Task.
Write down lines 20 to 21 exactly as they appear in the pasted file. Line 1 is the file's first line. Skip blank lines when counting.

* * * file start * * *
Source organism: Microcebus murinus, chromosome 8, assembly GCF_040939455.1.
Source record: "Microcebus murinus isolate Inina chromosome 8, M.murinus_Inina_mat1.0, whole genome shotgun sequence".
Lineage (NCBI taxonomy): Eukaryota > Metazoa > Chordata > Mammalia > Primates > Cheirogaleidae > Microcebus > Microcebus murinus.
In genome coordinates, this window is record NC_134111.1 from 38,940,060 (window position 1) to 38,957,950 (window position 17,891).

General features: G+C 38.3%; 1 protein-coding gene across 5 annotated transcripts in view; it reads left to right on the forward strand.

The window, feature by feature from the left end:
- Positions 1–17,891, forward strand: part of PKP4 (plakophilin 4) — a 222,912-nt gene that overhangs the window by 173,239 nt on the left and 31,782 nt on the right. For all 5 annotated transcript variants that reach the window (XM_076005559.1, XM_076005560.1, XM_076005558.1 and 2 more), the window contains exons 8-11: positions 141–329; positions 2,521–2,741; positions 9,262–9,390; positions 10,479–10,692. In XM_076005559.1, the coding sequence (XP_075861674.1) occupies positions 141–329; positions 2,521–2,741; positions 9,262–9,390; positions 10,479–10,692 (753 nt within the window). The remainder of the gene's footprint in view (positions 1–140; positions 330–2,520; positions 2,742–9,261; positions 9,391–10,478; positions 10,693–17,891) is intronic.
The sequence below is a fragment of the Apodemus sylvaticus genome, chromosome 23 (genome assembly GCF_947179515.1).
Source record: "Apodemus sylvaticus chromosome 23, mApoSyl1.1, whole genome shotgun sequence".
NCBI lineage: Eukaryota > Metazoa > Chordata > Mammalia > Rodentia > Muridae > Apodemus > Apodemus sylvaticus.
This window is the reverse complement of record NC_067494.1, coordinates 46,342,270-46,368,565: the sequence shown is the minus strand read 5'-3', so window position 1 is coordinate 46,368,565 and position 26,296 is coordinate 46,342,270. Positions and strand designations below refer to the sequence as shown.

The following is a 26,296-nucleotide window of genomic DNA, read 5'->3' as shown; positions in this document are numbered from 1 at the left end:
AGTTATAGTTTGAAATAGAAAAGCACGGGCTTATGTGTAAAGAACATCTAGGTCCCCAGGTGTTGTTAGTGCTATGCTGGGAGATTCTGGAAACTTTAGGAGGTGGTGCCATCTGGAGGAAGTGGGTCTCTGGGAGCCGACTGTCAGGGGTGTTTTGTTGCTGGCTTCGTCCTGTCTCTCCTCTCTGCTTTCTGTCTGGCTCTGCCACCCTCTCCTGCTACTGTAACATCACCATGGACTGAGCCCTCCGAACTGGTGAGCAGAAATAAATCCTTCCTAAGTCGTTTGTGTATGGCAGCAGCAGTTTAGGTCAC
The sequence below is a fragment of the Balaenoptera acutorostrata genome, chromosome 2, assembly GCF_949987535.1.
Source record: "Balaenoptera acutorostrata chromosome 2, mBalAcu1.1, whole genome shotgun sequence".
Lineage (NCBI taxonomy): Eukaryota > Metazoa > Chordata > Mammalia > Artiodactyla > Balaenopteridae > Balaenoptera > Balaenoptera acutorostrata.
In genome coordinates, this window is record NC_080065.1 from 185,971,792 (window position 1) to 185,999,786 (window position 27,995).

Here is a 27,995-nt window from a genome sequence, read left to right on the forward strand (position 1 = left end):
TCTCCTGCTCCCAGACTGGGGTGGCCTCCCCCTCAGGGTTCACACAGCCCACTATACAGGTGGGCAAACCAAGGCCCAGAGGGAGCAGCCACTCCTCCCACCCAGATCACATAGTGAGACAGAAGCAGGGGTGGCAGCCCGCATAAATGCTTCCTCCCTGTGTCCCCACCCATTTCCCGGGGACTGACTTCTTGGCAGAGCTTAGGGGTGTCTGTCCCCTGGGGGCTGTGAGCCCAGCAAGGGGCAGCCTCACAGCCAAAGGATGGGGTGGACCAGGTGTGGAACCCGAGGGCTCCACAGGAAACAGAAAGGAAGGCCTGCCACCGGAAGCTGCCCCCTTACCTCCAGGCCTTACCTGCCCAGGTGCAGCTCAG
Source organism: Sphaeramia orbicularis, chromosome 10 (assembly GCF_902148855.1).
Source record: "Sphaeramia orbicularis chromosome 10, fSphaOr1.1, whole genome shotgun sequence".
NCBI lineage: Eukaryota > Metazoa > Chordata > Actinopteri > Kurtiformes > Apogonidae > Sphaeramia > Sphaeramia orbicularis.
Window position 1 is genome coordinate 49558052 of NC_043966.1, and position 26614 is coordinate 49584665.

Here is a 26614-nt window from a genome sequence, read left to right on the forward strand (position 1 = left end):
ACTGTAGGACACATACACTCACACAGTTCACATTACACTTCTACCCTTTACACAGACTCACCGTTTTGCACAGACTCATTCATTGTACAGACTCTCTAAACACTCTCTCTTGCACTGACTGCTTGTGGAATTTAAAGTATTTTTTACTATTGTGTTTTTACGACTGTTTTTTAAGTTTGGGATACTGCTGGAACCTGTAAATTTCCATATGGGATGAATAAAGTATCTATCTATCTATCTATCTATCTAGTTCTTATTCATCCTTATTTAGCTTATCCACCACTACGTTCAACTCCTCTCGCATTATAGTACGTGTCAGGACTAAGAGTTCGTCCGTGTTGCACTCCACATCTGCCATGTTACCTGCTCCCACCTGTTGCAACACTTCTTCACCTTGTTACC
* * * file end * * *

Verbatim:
Source organism: Sphaeramia orbicularis, chromosome 10 (assembly GCF_902148855.1).
Source record: "Sphaeramia orbicularis chromosome 10, fSphaOr1.1, whole genome shotgun sequence".